National study launched to explore cancer rates in Black women

National study launched to explore cancer rates in Black women

The American Cancer Society has initiated VOICES of Black Women, a pioneering research project aimed at understanding the reasons behind the high cancer mortality rates among Black women. This extensive study plans to track over 100,000 Black women aged 25 to 55 across 20 states for three decades. Participants' medical histories, lifestyles, and personal experiences, including encounters with racism, will be closely monitored to identify contributing factors to cancer prevalence and mortality.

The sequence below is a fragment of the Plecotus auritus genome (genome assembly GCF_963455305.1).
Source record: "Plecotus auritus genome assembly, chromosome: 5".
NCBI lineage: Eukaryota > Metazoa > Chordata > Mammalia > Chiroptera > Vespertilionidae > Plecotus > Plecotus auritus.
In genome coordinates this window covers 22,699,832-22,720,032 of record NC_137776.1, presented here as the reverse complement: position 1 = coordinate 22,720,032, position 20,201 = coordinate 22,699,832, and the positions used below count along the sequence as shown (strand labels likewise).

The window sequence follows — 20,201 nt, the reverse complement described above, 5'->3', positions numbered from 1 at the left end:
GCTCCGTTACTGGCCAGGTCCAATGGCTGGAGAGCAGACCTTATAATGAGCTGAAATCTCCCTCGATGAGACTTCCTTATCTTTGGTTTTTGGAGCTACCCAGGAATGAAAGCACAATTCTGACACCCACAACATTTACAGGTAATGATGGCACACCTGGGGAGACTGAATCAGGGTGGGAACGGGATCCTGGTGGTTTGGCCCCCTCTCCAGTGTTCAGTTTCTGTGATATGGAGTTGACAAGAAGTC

Despite being less likely to receive a cancer diagnosis compared to white women, Black women have a higher probability of succumbing to the disease within five years of diagnosis. This racial disparity is starkly evident in breast cancer statistics, where the mortality rate for Black women is 40% higher than that of white women. The VOICES study aims to uncover the underlying causes of these disparities to improve cancer prevention, detection, and treatment for Black women.

According to the U.S. Centers for Disease Control and Prevention, Black individuals have the highest cancer death rate across all racial and ethnic groups. This research initiative by the ACS, which is currently enrolling participants, seeks to address the pressing issue of why Black women, in particular, face such elevated risks. By delving into various aspects of their lives, the study will strive to shed light on this public health concern and inform future strategies to combat cancer disparities among Black women.


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